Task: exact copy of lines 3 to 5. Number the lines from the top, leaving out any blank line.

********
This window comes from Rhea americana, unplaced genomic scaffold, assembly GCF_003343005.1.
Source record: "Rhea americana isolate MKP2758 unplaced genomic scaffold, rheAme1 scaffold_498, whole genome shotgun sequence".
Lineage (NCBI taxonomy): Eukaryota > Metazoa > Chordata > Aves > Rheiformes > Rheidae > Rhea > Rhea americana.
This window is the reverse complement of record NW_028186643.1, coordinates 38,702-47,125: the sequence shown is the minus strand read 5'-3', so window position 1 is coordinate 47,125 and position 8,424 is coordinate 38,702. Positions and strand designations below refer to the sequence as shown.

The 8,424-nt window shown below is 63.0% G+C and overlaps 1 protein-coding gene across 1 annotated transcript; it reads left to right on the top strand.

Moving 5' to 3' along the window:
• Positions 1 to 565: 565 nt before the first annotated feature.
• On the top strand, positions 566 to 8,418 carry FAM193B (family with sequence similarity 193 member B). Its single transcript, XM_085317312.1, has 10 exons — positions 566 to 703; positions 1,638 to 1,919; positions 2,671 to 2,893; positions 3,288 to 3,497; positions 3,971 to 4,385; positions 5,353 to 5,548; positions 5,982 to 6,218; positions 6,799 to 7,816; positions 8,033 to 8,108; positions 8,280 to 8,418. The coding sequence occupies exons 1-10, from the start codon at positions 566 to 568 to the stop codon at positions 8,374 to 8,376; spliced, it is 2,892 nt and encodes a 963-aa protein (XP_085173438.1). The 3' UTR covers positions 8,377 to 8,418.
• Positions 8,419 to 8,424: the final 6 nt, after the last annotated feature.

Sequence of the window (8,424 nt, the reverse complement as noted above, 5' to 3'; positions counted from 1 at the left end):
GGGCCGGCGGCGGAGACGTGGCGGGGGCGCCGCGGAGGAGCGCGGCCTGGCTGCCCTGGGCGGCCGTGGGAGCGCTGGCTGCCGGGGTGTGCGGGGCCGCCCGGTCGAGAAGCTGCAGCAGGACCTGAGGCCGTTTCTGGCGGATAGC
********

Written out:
Lineage (NCBI taxonomy): Eukaryota > Metazoa > Chordata > Aves > Rheiformes > Rheidae > Rhea > Rhea americana.
This window is the reverse complement of record NW_028186643.1, coordinates 38,702-47,125: the sequence shown is the minus strand read 5'-3', so window position 1 is coordinate 47,125 and position 8,424 is coordinate 38,702. Positions and strand designations below refer to the sequence as shown.

The 8,424-nt window shown below is 63.0% G+C and overlaps 1 protein-coding gene across 1 annotated transcript; it reads left to right on the top strand.